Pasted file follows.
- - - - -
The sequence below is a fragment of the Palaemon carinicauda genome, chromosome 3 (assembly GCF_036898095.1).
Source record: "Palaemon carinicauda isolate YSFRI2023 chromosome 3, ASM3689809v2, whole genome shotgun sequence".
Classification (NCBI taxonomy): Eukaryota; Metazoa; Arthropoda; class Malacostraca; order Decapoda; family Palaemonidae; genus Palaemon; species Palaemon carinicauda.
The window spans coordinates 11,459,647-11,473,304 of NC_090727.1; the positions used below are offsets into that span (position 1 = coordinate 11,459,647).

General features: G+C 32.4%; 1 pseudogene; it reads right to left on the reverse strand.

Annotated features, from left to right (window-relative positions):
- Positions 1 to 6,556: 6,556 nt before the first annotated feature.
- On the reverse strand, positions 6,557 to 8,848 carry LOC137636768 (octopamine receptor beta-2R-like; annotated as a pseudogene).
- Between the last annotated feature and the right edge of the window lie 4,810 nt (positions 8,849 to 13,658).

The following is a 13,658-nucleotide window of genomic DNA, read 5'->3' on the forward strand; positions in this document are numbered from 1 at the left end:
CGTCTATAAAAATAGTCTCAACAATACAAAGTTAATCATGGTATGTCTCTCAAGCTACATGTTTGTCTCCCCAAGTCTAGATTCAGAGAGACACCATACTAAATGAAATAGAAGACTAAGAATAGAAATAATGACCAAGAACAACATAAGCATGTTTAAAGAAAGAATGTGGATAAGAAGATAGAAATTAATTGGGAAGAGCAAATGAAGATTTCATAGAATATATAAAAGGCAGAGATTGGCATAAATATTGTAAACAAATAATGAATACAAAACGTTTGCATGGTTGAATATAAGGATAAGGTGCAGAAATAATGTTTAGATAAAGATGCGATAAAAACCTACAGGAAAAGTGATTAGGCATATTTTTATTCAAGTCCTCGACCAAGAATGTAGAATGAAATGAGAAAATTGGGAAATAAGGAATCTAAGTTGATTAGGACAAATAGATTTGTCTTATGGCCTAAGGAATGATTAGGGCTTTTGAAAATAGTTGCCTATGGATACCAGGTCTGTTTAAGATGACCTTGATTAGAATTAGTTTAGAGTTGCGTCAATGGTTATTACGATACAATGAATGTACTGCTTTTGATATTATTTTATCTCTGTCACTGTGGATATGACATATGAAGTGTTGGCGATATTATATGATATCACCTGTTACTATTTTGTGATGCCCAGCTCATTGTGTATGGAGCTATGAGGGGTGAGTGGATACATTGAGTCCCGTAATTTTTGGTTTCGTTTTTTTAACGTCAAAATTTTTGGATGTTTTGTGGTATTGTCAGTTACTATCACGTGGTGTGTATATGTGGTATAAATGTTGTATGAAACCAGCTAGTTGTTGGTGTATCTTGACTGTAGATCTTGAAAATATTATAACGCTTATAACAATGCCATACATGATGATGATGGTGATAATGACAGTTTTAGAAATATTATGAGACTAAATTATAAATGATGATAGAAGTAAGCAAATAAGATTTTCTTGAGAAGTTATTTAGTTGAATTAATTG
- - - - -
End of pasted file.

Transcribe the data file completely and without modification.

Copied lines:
The sequence below is a fragment of the Palaemon carinicauda genome, chromosome 3 (assembly GCF_036898095.1).
Source record: "Palaemon carinicauda isolate YSFRI2023 chromosome 3, ASM3689809v2, whole genome shotgun sequence".
Classification (NCBI taxonomy): Eukaryota; Metazoa; Arthropoda; class Malacostraca; order Decapoda; family Palaemonidae; genus Palaemon; species Palaemon carinicauda.
The window spans coordinates 11,459,647-11,473,304 of NC_090727.1; the positions used below are offsets into that span (position 1 = coordinate 11,459,647).

General features: G+C 32.4%; 1 pseudogene; it reads right to left on the reverse strand.

Annotated features, from left to right (window-relative positions):
- Positions 1 to 6,556: 6,556 nt before the first annotated feature.
- On the reverse strand, positions 6,557 to 8,848 carry LOC137636768 (octopamine receptor beta-2R-like; annotated as a pseudogene).
- Between the last annotated feature and the right edge of the window lie 4,810 nt (positions 8,849 to 13,658).

The following is a 13,658-nucleotide window of genomic DNA, read 5'->3' on the forward strand; positions in this document are numbered from 1 at the left end:
CGTCTATAAAAATAGTCTCAACAATACAAAGTTAATCATGGTATGTCTCTCAAGCTACATGTTTGTCTCCCCAAGTCTAGATTCAGAGAGACACCATACTAAATGAAATAGAAGACTAAGAATAGAAATAATGACCAAGAACAACATAAGCATGTTTAAAGAAAGAATGTGGATAAGAAGATAGAAATTAATTGGGAAGAGCAAATGAAGATTTCATAGAATATATAAAAGGCAGAGATTGGCATAAATATTGTAAACAAATAATGAATACAAAACGTTTGCATGGTTGAATATAAGGATAAGGTGCAGAAATAATGTTTAGATAAAGATGCGATAAAAACCTACAGGAAAAGTGATTAGGCATATTTTTATTCAAGTCCTCGACCAAGAATGTAGAATGAAATGAGAAAATTGGGAAATAAGGAATCTAAGTTGATTAGGACAAATAGATTTGTCTTATGGCCTAAGGAATGATTAGGGCTTTTGAAAATAGTTGCCTATGGATACCAGGTCTGTTTAAGATGACCTTGATTAGAATTAGTTTAGAGTTGCGTCAATGGTTATTACGATACAATGAATGTACTGCTTTTGATATTATTTTATCTCTGTCACTGTGGATATGACATATGAAGTGTTGGCGATATTATATGATATCACCTGTTACTATTTTGTGATGCCCAGCTCATTGTGTATGGAGCTATGAGGGGTGAGTGGATACATTGAGTCCCGTAATTTTTGGTTTCGTTTTTTTAACGTCAAAATTTTTGGATGTTTTGTGGTATTGTCAGTTACTATCACGTGGTGTGTATATGTGGTATAAATGTTGTATGAAACCAGCTAGTTGTTGGTGTATCTTGACTGTAGATCTTGAAAATATTATAACGCTTATAACAATGCCATACATGATGATGATGGTGATAATGACAGTTTTAGAAATATTATGAGACTAAATTATAAATGATGATAGAAGTAAGCAAATAAGATTTTCTTGAGAAGTTATTTAGTTGAATTAATTG